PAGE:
There were nine retail bankruptcies in 2016, and already that many in 2017. J.C. Penney, RadioShack, Macy’s, and Sears have each announced more than 100 store closures. As The Atlantic reports, “From rural strip malls to Manhattan’s avenues, it has been a disastrous two years for retail.”
The retailers that are thriving are the new breed like Bonobos and those like Wal-Mart that have been able to make a shift to e-commerce.
Retailers today must balance their e-commerce and brick-and-mortar efforts to stay viable. In a sense, QVC is facing challenges similar to those of its brick-and-mortar store brethren. Both are seeing erosion of their customer base.
But for QVC/HSN, the equation is simpler because rather than balancing physical stores with e-commerce, the medium of customer experience for it is video and all virtual. It’s just a matter of which video channels it needs to devote the bulk of its resources.
While Amazon is undermining the businesses of many major retailers, QVC and HSN are different animals. Amazon’s magic is in the reviews, discounts, and easy ordering and return systems. The product pages viewers see on Amazon are static, however. QVC and HSN have a different formula.
QVC’s and HSN’s magic is in carefully honed live video formats. They capitalize on the charisma of their sellers, who are able to coax an audience into impulse sales through live on-air pitches.
The winning sales experiences, aided by analytics, are translatable from TV to internet streaming video formats on websites, Facebook, mobile phones and other streaming channels.
The success of QVC and HSN showed there was an audience for home virtual shopping via a live TV format. While the TV audience may be declining as younger viewers move online, the success of QVC’s and HSN’s e-commerce efforts show the appeal is still there; what's changing is the medium through which the virtual shopping experience is delivered.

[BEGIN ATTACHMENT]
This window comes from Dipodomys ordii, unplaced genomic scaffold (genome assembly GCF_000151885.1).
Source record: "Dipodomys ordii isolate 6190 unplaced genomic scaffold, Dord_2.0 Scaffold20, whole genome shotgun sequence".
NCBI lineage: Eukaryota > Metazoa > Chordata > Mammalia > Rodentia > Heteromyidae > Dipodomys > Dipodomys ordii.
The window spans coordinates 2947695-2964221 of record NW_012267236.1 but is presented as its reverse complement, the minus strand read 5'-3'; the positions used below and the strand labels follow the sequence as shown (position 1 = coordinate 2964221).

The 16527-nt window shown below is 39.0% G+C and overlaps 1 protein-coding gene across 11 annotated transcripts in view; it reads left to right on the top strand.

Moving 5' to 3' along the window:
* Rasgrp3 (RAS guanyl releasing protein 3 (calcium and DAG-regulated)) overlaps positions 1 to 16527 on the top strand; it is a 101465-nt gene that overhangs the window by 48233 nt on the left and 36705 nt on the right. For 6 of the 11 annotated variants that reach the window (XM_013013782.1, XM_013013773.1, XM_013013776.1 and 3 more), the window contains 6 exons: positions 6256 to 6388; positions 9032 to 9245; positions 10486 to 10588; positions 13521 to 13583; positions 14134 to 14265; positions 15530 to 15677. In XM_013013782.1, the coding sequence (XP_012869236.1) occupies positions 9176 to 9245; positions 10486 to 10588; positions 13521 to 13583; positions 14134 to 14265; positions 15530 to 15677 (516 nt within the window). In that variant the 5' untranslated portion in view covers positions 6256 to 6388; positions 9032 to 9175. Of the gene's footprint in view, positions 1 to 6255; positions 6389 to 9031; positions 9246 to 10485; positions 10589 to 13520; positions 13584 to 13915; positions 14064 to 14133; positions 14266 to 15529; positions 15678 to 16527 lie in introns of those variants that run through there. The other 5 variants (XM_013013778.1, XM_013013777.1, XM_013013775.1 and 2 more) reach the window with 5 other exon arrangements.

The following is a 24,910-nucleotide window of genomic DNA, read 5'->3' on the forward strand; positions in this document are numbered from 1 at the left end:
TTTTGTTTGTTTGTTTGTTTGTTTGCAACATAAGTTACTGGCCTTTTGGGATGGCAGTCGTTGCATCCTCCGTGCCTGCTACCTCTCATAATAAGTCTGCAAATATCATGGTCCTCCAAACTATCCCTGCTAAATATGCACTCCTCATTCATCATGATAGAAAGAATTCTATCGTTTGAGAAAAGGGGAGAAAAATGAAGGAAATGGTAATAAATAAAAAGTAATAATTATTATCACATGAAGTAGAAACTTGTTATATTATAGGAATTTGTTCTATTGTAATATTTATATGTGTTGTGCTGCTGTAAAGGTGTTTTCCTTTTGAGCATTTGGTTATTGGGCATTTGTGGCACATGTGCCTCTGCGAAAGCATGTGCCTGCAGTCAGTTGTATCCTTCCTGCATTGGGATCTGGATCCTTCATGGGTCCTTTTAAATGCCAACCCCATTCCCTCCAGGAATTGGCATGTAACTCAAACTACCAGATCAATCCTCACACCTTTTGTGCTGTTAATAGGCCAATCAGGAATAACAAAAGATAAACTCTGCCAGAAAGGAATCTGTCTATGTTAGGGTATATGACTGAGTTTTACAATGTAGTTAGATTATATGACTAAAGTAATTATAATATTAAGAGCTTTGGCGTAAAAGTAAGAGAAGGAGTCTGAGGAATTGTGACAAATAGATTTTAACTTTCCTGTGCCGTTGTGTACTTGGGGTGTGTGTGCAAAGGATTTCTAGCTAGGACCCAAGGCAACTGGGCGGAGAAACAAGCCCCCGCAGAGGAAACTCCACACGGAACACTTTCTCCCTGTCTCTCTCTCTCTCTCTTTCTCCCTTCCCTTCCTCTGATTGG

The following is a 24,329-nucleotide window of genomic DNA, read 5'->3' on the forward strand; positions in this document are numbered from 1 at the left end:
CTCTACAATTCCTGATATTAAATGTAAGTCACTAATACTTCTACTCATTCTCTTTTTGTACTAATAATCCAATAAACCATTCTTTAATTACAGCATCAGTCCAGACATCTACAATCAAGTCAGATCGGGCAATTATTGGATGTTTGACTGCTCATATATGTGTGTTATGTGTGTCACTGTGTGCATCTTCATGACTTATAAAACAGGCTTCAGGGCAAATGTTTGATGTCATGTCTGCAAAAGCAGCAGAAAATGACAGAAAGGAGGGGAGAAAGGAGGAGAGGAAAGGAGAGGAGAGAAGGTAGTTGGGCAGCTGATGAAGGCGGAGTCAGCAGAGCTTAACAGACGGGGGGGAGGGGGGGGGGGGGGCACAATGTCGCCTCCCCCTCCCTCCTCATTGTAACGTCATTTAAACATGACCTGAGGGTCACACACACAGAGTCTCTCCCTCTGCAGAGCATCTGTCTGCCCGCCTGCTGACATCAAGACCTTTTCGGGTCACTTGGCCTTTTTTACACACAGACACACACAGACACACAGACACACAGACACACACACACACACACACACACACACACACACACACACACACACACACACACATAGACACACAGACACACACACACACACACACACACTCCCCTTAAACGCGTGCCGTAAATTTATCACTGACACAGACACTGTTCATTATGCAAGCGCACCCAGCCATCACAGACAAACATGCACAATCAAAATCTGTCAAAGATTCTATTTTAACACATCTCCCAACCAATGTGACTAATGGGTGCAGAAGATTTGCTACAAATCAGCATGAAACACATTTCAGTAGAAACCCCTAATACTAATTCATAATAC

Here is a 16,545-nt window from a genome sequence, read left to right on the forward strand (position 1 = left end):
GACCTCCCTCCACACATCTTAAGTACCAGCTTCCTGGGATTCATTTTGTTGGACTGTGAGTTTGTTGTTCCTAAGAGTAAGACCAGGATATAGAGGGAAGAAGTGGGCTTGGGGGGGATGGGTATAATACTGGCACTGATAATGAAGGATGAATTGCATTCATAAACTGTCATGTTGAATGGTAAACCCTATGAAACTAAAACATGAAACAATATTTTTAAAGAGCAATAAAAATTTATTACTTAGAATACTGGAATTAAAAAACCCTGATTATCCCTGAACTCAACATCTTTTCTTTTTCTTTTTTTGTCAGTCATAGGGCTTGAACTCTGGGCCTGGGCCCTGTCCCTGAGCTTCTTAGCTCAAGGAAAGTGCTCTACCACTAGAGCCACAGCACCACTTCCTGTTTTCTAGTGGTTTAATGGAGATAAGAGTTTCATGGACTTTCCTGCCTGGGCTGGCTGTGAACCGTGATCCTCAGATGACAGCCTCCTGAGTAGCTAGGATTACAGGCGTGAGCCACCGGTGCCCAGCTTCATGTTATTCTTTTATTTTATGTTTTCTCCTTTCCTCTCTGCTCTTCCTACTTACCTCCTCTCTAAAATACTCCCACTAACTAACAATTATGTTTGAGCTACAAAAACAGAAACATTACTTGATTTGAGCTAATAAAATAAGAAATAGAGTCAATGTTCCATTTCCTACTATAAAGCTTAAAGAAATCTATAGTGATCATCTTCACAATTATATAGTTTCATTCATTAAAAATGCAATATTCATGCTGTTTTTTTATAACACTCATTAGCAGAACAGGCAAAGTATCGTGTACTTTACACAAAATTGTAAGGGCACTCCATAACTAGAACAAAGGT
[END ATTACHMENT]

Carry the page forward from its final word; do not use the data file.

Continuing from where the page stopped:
Today’s streaming video shopping experience is through tablets, mobile phones, laptops and PCs. Immersive formats like virtual reality and augmented reality could give future QVC and HSN viewers even richer live experiences.
Meanwhile, as long as TV continues to deliver billions of dollars in revenues, it will remain a viable medium. Over the long run, if TV continues to dwindle significantly, QVC/HSN may have to shift completely to streaming internet channels. However, with TV becoming increasingly digital and user attention shifting to internet viewing, the two formats may ultimately merge. Whatever the ultimate fate of TV becomes, QVC/HSN has a solid future delivering its unique brand of shopping experience within the video realm.
Bart Mroz is CEO at SUMO Heavy, a digital commerce strategy firm. The company builds, connects, expands and invests in growing online retailers. This group of experienced strategists, consultants, designers and developers works to build solid brands and to create effective online retail solutions. Bart is an expert in e-commerce, business consulting, and technology strategy.